One of the best things to come out of Tiffany Tong’s interview is that she talks about tasting things. In her fun work at Canada’s Smartest Kitchen, she’s not even a product developer but she is able to go into the lab and try stuff. From bugs to delicious steak, tasting everything is important as a product developer.
So this makes me think about how I use taste in my job. As a product developer working with other product developers, what are the techniques and tools we use to evaluate taste?
This article takes a bite out of that. When I try prototypes. How do I evaluate food? And is my sense of taste even right?
Note: I am not in any way, a flavor chemist. However, these tips are useful for the beginning product developer who uses flavors. Consult and collaborate with your flavor-house(es) for the best results.
When I try products, I try my best to analyze two main components: taste and texture. For taste, I imagine a 2 axis graph with the X axis being time and the Y axis being intensity. Your goal is to visualize the high points and the low points and then translate it to your colleagues. For example, if I am eating a peppermint product, then I have to realize two things: is the front/top note strong and does it have a refreshing aftertaste?
Texture has an added component as well. Is the bar too chewy, or too “short”? Though a bit harder to fix by request, knowing your texture allows you to manipulate the X-axis of time. With a longer chew time, you need to make the flavors interesting so you can use flavors that affect the middle or later-half of tasting the product.
Recognizing this can make you a very powerful product developer as you can then communicate this to your flavor-house of choice. Your flavor house then can give you interesting components to help improve your product like a “top-note” which satisfies the aromatic and frontal taste of your product.
I’ve seen some white label formulas with amazing combinations to enhance flavors. For example, Bourbon will somehow enhance vanilla, or marshmallow will improve a berries and cream flavor. Seeing formulators who have that type of knowledge absolutely blows my mind and some day, I aspire to be at that level.
To try and reach that point, I try something new every product. In most ideation tastings, I try and add something that’s either missing in the product or would make the product better. This creates a layer of uniqueness that helps your product be different. An example would be S’mores. Most flavor houses will just slap on marshmallows, chocolate and graham cracker flavor. But you want something essential. What if you asked for a campfire-esque essence? What would that look like? For some, people imagine a slight caramelized note and others, they add smokiness. What if you added heat? Or a crackling component using poprocks? There’s so much you can do when you try and add something unique!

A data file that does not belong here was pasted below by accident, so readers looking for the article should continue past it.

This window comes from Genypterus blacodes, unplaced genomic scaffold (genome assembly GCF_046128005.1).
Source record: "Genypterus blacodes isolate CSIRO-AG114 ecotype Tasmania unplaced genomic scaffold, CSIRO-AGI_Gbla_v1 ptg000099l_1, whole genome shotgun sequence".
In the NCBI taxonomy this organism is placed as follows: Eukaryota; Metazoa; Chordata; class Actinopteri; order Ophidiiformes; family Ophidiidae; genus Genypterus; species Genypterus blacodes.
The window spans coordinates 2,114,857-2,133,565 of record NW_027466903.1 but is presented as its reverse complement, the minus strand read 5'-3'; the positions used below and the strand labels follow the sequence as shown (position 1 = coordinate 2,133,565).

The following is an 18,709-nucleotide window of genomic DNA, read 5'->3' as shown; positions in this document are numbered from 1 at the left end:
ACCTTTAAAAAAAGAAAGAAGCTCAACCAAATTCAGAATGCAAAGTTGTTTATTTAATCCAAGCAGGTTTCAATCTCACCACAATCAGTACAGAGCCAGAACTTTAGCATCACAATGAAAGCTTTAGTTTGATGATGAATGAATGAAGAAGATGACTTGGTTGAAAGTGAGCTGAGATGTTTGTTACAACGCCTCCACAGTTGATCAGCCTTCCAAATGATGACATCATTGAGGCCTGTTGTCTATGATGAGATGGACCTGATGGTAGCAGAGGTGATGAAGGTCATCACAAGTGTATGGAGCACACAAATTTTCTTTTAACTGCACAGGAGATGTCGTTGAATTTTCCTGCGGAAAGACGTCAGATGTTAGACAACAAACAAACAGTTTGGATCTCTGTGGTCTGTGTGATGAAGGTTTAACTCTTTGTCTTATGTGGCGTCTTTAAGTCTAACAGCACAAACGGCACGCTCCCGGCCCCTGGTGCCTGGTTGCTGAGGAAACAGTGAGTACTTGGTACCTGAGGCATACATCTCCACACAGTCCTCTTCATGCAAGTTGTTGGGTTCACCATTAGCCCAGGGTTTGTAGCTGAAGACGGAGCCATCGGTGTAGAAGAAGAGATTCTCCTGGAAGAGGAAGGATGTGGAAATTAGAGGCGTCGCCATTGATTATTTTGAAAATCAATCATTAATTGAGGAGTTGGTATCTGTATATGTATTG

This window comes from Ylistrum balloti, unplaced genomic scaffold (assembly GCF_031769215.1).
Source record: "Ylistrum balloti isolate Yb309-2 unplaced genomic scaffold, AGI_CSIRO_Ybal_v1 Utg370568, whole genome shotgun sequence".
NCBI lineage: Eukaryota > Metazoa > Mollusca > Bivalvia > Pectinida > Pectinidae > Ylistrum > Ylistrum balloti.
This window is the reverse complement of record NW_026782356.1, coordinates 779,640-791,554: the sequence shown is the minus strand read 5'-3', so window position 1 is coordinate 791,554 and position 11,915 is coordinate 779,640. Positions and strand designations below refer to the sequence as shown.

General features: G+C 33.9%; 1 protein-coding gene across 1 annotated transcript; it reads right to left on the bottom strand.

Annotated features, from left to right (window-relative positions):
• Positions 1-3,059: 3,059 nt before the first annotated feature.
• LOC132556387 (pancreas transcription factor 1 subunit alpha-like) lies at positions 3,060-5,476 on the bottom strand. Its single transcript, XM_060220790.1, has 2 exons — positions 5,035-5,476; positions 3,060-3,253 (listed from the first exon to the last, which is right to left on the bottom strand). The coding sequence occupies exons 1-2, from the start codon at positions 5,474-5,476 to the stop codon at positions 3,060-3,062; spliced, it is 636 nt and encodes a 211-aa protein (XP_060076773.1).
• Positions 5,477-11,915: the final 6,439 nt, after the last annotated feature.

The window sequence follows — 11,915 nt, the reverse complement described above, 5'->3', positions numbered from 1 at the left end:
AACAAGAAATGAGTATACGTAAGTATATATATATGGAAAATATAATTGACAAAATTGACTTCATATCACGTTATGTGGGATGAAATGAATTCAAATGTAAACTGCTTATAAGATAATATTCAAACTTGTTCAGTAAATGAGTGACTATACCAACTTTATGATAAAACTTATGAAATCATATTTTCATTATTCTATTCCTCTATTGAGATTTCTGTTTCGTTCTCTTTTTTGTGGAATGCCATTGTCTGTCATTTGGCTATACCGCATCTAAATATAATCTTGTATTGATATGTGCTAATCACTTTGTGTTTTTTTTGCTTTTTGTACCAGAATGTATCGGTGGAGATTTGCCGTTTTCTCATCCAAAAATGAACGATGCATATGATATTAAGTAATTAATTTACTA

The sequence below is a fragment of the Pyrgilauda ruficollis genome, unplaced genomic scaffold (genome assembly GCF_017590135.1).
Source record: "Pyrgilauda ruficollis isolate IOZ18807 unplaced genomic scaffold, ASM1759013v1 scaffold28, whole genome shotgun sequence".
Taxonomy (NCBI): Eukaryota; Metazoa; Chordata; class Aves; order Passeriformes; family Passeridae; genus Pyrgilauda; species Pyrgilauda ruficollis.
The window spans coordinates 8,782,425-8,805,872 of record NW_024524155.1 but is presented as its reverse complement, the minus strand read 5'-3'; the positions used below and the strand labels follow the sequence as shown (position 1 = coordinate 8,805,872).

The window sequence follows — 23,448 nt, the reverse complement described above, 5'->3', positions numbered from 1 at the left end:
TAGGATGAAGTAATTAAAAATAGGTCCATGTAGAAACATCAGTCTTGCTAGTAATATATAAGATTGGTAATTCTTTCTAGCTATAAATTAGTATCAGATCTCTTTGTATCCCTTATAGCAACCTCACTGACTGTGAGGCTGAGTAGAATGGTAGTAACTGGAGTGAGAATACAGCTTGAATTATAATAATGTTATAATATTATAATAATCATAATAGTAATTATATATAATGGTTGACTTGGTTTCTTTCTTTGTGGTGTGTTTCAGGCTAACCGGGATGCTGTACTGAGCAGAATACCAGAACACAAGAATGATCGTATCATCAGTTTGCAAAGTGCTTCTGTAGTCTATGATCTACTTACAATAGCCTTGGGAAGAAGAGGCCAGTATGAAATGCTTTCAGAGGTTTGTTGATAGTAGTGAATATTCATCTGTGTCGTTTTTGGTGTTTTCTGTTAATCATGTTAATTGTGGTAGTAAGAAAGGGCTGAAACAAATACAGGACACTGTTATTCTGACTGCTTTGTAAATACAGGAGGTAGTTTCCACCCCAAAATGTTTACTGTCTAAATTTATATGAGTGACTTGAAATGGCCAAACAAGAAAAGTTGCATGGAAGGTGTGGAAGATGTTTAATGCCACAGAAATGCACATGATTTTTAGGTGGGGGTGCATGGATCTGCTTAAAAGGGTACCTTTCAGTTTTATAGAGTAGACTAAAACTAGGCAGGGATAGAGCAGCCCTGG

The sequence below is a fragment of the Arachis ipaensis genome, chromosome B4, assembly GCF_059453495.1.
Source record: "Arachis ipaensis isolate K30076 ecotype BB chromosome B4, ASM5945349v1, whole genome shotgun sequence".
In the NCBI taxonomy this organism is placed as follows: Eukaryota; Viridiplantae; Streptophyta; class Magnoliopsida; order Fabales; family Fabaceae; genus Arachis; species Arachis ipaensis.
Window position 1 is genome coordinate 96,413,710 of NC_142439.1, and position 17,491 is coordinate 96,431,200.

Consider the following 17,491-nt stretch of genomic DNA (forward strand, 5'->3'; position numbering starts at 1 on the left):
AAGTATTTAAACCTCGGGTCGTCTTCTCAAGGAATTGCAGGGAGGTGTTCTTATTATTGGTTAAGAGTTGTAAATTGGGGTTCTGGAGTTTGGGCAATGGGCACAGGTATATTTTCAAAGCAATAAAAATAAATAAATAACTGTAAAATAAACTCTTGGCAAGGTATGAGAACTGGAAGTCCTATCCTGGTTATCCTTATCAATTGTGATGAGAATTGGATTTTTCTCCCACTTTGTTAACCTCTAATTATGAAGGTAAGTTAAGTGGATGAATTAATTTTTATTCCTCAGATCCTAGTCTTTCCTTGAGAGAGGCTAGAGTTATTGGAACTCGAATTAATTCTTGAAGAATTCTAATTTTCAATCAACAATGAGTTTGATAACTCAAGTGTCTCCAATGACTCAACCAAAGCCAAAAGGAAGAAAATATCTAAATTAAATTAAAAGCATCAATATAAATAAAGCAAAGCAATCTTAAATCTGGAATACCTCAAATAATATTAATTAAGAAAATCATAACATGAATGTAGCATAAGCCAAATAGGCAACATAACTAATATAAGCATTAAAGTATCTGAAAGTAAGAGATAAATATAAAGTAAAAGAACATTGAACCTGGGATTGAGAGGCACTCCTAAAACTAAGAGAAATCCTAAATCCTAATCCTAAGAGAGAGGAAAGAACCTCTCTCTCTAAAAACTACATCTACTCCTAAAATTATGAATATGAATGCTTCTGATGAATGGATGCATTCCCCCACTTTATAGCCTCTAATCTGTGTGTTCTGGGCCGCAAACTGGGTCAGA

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In most situations, your boss will say that your product needs more data. As you know, you are not the deciding factor in your product’s taste portfolio. Someone really really high up is. In most situations, this can easily be supplemented with data convincing whoever is approving it that this product is good to go.
But how much is too much? And what score does it take to pass?
Unfortunately, every company is different and if you don’t have a system for this, then you should take the initiative to make a quantitative system.
In any case, more than 10 is usually ideal and the more the merrier. The bigger sensory test you do, the more time it’ll take, and the more resources you’ll consume. Your boss or superiors should have a better idea on how many people they want.
A quick note! When you explain the sensory to not-science people, you have to kind of translate your data. It’s harder to say “This scored a 7 on the hedonic scale” versus “90% of the people tried this, liked it”.
Like all great skills in life, communication is vital for improving progress and tasting products is no different. The more you can describe a product to a flavor-house, the better chance for your product to be unique. You don’t have to just ask for a mango flavor, but a mango flavor so good, you’d sip it on the beach. Of course, if you have a flavor house that can translate “sipping it on a beach”, then there’s an unstoppable combo in itself.